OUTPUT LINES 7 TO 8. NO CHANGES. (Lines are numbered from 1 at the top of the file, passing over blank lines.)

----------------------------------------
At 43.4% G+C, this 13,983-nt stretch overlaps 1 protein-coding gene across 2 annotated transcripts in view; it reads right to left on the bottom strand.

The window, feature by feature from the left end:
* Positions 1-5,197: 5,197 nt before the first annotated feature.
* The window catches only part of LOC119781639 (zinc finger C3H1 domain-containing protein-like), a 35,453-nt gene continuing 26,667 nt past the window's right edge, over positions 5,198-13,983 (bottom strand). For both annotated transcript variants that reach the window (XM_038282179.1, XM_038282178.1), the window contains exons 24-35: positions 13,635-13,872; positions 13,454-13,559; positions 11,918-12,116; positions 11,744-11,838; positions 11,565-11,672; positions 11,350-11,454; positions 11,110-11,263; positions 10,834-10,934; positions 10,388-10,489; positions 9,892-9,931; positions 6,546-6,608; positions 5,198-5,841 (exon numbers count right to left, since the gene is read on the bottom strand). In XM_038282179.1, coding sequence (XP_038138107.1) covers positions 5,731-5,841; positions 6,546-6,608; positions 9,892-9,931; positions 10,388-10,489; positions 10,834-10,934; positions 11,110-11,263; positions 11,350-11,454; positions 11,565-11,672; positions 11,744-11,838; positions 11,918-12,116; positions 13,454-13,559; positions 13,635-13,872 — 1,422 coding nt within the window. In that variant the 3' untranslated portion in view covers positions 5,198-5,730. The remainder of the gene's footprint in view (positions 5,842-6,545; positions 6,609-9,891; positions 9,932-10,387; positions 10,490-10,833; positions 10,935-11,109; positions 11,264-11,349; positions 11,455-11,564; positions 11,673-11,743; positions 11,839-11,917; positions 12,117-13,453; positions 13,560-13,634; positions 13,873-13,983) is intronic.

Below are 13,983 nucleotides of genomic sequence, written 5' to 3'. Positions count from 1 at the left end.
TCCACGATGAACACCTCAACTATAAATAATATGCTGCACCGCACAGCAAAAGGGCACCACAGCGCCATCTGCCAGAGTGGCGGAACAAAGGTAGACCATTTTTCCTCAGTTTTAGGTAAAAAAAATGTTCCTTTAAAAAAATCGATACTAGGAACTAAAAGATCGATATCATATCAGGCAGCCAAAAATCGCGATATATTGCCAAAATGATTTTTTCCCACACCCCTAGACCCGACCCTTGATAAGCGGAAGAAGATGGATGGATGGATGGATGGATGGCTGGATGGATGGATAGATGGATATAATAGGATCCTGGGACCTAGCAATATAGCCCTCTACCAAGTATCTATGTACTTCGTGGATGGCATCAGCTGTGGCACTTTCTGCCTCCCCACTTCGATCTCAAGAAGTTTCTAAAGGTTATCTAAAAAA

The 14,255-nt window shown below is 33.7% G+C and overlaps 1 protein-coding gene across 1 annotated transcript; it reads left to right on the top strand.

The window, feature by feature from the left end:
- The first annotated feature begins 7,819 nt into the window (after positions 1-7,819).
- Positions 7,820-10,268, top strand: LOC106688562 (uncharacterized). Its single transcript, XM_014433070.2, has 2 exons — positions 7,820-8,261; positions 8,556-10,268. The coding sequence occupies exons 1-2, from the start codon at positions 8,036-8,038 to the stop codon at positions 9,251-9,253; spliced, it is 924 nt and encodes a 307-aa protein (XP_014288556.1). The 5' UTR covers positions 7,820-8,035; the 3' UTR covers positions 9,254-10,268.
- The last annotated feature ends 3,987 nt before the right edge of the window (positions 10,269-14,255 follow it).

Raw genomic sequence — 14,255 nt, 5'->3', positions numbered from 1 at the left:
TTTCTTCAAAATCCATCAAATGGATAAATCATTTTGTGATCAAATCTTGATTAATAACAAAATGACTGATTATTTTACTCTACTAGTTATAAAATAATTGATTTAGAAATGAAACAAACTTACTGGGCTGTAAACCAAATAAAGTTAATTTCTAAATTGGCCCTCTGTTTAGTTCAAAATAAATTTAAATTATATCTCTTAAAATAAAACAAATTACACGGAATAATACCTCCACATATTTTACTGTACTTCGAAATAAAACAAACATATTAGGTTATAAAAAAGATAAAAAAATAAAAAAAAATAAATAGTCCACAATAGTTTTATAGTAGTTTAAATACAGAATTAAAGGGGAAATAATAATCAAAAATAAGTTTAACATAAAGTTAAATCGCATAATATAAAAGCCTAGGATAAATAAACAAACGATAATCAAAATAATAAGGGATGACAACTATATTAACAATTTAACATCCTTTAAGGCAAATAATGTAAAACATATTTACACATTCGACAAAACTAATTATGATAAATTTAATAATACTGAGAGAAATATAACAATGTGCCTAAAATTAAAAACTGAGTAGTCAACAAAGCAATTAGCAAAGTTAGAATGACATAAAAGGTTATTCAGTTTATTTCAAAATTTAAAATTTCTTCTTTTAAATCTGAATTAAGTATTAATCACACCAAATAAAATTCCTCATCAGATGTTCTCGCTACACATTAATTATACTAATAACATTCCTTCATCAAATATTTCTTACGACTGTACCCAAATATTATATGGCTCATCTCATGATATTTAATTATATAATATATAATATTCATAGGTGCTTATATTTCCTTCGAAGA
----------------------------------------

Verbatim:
The 14,255-nt window shown below is 33.7% G+C and overlaps 1 protein-coding gene across 1 annotated transcript; it reads left to right on the top strand.

The window, feature by feature from the left end: